If I tell you that The Violence is a novel about domestic violence, about the effect of abuse on three generations—a mother, her two daughters, and their grandmother—do you picture a domestic drama? What if I tell you The Violence is also a pandemic novel? With Covid-19 still fresh and raw in Americans’ minds, with Trump reelected, a new virus called the Violence causes explosive, murderous rage at whomever is closest to the infected, often resulting in death. Finally, what if I tell you that a new version of professional wrestling plays a prominent role in the novel? What are you picturing now?
Whatever that is, whatever you have in your mind’s eye, The Violence is so much more.
The scenes of abuse are harrowing, even hard to read. There is harm and violence of every kind—physical, verbal, psychological, emotional—and Dawson never allows you to look away, or even to blink. It’s like she’s poking at an open wound. The intimacy of these scenes is extraordinary. The victims of that abuse—Chelsea Martin, her mother Patricia, her teenaged daughter Ella, and her young daughter Brooklyn—may be beaten down, but they are fighters, with hidden reserves of strength and resilience. Dawson puts these characters through the wringer. As The Violence progressed, I often found myself cheering for them, no matter how tense and hopeless the situations they found themselves in.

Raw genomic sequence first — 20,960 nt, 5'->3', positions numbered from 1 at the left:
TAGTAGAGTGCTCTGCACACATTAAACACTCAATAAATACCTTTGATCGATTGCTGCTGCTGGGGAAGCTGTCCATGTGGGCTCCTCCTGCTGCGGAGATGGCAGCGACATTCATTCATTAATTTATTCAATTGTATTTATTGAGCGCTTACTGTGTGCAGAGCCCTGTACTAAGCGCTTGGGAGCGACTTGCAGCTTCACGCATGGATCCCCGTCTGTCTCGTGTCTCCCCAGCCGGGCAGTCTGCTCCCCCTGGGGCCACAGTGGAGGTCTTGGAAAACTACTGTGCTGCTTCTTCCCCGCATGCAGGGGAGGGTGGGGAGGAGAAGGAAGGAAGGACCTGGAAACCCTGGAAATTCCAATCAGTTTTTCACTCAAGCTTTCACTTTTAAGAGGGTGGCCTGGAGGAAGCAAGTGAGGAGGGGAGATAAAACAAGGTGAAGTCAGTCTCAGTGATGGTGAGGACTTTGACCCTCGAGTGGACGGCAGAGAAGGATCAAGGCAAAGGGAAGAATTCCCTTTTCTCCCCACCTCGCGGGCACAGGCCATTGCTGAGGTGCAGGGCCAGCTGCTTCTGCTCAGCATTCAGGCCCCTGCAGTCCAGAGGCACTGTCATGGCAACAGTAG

When it comes to describing the Violence pandemic, Dawson again excels. She’s sharply critical of the pandemic response, both the previous one and the current. After what we’ve all experienced with Covid-19, this new pandemic feels painfully real. The Violence, when it happens, is unnerving, even terrifying. Dawson is unflinching in describing it.
And the professional wrestling? Dawson has a great feel for that world, all the little details that make it seem just right. And that includes the idea that family isn’t just what you’re born into, but any group that takes you in and treats you with love and respect.
Dawson has written something truly special here. As I mentioned earlier, The Violence is often hard to read, but I think it’s also important, even essential. It releases February 1, 2022, but is available for preorder now.